Critics of Alberta’s proposed K-6 curriculum call the province’s decision to re-examine some parts of the draft is at best a minor victory.
On Monday, the province announced it will seek advice from a group of education and curriculum experts early in 2022 to further revise social studies and other subjects including fine arts, French, literature and science.
Taylor Schroeter, with the Facebook group Albertans Reject Curriculum Draft, said social studies curriculum was definitely the worst of the bunch, but there are still problems with math, English language arts, and physical education and wellness which will be implemented next fall.
“We’re not happy with the physical education and wellness. They’ve moved financial literacy from the social studies curriculum into the wellness curriculum where it clearly doesn’t belong,” Schroeter said.
She said a lot of content is still packed into the kindergarten to Grade 6 curriculum draft, which is not necessarily age-appropriate. Students already struggling in math could fall further behind.
“Even if the math curriculum was 100 per cent flawless, to roll out a new curriculum in September is going to be very difficult for these kids who are in year three of a disrupted education already. Regardless of the quality of the curriculum, the timing is still not right.”
Support Our Students (SOS) Alberta says changes were minimal and cosmetic, and a complete curriculum rewrite is needed.
“SOS Alberta advocates for all students to have universal access to high quality education. This curriculum will not prepare students for the future and will fail Alberta children. Citizens must keep up the pressure,” said SOS executive director Medeana Moussa in a statement.
SOS said the province has not stepped back from its highly politicized approach to curriculum development, or from its exclusion of teachers and curriculum experts from meaningful input.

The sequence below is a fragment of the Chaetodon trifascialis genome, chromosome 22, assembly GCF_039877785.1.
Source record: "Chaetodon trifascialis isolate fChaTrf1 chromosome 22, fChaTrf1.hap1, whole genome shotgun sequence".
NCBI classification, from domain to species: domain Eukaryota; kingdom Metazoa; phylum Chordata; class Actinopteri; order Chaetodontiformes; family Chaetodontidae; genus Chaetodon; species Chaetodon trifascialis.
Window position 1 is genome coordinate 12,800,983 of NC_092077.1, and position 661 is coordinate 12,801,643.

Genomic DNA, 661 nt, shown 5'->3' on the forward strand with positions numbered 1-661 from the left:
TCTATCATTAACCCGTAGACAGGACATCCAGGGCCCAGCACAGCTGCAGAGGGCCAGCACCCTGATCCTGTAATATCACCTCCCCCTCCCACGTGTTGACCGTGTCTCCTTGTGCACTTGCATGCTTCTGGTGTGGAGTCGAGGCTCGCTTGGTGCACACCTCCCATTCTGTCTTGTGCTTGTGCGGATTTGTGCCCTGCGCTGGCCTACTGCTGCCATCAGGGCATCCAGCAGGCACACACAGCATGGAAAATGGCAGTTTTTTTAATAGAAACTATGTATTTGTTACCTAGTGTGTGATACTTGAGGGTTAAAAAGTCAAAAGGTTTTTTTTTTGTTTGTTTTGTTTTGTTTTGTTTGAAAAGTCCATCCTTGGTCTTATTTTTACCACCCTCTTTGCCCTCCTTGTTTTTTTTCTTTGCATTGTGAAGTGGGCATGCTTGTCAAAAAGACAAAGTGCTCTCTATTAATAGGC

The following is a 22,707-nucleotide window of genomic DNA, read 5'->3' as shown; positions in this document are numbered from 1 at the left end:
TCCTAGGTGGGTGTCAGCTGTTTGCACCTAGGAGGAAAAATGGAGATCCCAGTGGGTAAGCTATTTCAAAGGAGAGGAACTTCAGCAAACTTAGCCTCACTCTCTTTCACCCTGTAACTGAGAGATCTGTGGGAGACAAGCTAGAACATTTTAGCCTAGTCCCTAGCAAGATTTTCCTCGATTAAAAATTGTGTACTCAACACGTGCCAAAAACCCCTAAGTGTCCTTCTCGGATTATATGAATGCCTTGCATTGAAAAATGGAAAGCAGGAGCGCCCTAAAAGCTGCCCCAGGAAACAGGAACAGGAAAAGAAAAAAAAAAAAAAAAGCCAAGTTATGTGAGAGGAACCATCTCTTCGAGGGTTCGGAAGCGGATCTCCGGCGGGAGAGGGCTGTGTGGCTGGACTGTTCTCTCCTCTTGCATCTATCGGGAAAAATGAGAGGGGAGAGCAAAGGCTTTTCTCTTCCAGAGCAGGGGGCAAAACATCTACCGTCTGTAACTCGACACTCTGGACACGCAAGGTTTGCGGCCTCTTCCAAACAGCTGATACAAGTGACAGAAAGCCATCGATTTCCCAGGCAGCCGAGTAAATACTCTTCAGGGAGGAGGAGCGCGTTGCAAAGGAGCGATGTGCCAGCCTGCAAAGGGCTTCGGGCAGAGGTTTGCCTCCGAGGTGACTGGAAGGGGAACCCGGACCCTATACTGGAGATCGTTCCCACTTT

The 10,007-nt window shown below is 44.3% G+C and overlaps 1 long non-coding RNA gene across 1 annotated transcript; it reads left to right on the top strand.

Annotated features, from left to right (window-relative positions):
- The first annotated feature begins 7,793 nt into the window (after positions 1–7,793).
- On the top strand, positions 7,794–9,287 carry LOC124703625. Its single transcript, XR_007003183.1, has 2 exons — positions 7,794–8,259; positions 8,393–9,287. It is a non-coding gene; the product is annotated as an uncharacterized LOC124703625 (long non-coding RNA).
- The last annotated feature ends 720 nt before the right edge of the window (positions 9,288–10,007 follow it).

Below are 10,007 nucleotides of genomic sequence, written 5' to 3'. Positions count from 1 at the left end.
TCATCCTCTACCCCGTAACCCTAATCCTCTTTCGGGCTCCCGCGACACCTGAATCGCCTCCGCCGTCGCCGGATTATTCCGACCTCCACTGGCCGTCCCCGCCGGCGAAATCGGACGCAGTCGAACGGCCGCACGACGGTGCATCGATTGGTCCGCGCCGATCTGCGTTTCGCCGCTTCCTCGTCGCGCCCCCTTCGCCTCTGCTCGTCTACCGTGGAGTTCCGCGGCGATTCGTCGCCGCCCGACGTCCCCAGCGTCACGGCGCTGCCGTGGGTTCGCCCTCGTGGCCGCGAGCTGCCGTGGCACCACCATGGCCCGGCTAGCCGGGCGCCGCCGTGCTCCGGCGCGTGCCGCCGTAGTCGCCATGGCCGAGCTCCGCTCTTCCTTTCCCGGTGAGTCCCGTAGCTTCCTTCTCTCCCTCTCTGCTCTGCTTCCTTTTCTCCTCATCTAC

SOS renewed its call for the premier and the education minister to restore the curriculum development partnership with the Alberta Teachers’ Association (ATA), dissolve the appointments of advisors selected at the recommendation of UCP politicians, and reconvene curriculum working groups from the previous rewrite that began under the Progressive Conservative government of Jim Prentice.
Schroeter agreed that another government-appointed advisory panel for social studies doesn’t instill confidence.
A report released last fall by the ATA showed several teacher surveys suggested the curriculum was skewed toward Eurocentric history, failed to teach students critical thinking skills and lacked accurate Indigenous perspectives.
She said pushing for change has parents feel like they’re “slamming against a brick wall” but Albertans Reject Curriculum Draft will continue to advocate for improvements and share information.
“Unfortunately there are still parents out there who don’t know what exactly is happening.”